Dear friends, an entire week passed by since I last wrote to you, and heard from you, in the bounds of blogland (given that my husband and I don't have a computer or internet connection yet, you can figure out the frequency of my visits to my mother by how often I post). I hope you all have been having a wonderful time, and I was thrilled to come back to a mailbox-full of messages from you.
In the meantime, life is taking its usual course. My husband took the whole week off, and we have been enjoying a blissful, uninterrupted Pesach (Passover). We spent some time with family, but mostly we have been on our own, simply enjoying the magic of each moment before it passes by in its fleeting beauty.
I thought of so many things we needed to do during this week - cleaning; organizing; re-arranging, and all that comes with settling into a new home. I thought I would get up early each day and do some tidying up before we have breakfast and go for some sightseeing in our lovely area. Then we would come home, and I'd cook something delicious for dinner and bake something for dessert, later work on projects or do some creative writing (a venture I have been enjoying for years, but haven't had the chance to share with you just yet).
Here was when I realized that I'm no longer single, in control of my time and plans, but part of a couple. I grew addicted to schedules, to-do lists and satisfaction with accomplishing as much as I possibly can. My husband, on the other hand, is an easy going, laid-back and take-it-slow type of person. I noticed this in the time when we were just getting to know each other, of course, but it became much more evident now. Several times I said to my husband in amazement, "with you, time just slips away so fast! I don't know how it happens!"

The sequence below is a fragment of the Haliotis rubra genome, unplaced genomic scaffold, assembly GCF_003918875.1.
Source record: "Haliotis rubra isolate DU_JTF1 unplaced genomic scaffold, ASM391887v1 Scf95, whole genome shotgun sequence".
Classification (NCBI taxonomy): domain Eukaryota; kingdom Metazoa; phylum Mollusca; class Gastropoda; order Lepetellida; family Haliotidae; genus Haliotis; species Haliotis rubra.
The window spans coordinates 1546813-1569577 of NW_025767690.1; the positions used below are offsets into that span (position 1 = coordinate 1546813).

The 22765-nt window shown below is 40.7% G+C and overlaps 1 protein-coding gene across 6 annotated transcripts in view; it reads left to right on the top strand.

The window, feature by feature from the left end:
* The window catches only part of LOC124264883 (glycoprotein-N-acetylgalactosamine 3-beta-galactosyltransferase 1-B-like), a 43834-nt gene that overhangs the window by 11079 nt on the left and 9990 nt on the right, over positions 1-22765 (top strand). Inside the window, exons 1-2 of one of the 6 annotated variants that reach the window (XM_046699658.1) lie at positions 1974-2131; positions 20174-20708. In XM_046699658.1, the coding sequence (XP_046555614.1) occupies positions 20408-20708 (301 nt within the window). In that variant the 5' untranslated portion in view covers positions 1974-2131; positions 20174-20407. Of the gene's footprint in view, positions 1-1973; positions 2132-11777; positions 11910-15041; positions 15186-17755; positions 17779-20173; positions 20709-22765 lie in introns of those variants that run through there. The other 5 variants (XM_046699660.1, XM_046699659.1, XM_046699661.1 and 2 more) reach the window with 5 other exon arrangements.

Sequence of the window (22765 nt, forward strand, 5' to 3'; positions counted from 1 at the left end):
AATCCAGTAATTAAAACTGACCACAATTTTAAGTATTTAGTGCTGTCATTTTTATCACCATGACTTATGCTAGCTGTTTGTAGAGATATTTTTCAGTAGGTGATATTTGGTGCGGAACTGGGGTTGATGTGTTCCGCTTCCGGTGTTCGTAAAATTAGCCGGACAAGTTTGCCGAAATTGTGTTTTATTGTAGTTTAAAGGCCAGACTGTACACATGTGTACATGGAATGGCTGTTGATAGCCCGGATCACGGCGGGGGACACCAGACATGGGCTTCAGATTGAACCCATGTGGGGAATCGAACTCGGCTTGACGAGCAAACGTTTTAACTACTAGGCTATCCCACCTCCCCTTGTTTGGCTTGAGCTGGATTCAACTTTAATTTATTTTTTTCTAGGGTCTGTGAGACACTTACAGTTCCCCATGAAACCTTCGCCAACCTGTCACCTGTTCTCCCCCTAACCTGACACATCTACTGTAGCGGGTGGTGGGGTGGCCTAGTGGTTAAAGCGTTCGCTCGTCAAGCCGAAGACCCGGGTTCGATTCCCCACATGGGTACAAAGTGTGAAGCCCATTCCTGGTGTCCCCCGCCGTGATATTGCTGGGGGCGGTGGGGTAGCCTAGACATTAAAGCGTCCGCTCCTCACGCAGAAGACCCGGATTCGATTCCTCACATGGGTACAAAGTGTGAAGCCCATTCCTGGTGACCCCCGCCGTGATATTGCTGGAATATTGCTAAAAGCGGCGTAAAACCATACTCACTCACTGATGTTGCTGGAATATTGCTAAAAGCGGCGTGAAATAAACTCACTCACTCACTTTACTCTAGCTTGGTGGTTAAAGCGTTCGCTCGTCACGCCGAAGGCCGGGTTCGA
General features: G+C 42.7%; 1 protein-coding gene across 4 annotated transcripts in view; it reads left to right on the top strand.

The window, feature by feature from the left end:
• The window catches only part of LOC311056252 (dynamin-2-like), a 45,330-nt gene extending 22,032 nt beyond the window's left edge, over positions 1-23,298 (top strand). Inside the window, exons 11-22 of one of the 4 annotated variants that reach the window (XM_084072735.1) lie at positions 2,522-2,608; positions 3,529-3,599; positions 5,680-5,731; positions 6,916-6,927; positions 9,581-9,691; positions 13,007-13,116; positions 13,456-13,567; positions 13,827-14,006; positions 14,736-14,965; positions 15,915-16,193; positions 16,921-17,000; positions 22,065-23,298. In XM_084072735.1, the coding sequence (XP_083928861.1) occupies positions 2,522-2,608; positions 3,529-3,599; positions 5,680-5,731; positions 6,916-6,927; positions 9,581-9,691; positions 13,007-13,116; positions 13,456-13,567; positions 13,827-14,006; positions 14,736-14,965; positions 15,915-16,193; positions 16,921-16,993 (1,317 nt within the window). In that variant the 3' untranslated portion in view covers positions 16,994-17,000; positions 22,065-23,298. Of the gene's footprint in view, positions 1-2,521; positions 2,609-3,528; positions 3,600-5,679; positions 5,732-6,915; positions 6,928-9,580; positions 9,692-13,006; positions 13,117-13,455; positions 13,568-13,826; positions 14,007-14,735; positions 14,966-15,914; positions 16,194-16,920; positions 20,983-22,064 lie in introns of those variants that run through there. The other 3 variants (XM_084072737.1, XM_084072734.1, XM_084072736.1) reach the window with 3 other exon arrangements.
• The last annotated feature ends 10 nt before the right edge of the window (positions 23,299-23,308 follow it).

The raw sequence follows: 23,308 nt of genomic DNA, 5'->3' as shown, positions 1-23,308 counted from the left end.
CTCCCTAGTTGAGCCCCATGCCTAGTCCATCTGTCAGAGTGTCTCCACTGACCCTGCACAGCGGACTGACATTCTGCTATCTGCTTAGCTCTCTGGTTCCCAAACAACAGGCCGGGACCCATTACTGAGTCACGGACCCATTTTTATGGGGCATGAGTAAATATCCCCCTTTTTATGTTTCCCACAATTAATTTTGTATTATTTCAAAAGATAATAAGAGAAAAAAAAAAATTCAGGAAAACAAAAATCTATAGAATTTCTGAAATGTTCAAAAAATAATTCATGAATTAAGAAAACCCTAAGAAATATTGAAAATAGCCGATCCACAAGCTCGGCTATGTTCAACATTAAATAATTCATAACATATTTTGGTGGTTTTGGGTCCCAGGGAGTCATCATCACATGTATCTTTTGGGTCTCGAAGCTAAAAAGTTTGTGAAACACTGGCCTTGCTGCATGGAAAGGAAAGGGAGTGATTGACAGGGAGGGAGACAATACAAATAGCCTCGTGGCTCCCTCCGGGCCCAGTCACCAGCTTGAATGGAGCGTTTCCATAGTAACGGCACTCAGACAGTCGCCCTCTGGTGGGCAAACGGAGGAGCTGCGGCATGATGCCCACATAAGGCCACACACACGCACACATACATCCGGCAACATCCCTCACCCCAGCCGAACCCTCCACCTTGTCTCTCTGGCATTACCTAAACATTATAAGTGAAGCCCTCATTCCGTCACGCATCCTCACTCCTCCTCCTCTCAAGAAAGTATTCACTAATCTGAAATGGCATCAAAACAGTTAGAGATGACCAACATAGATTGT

I must admit that old habits die hard, and it isn't easy to stop glancing at the watch every few minutes. It isn't easy to stop telling myself, "time is slipping away, and we haven't done anything yet! What a waste!"
I suppose I could be nervous and anxious. I could be frustrated because my husband never hurries, no matter how late we are; I could eat my fingernails because we rarely accomplish what we planned for a given amount of time. But something in my heart tells me it wouldn't be the best choice.
Instead, I choose to love and accept the person my husband is. I choose to accept the fact that none of us is perfect, and that both of us are two completely different people who are, still, just getting to know each other. And I choose to drink in the beauty of slow days and evenings spent together, days on which not much is accomplished but so much is shared and enjoyed together.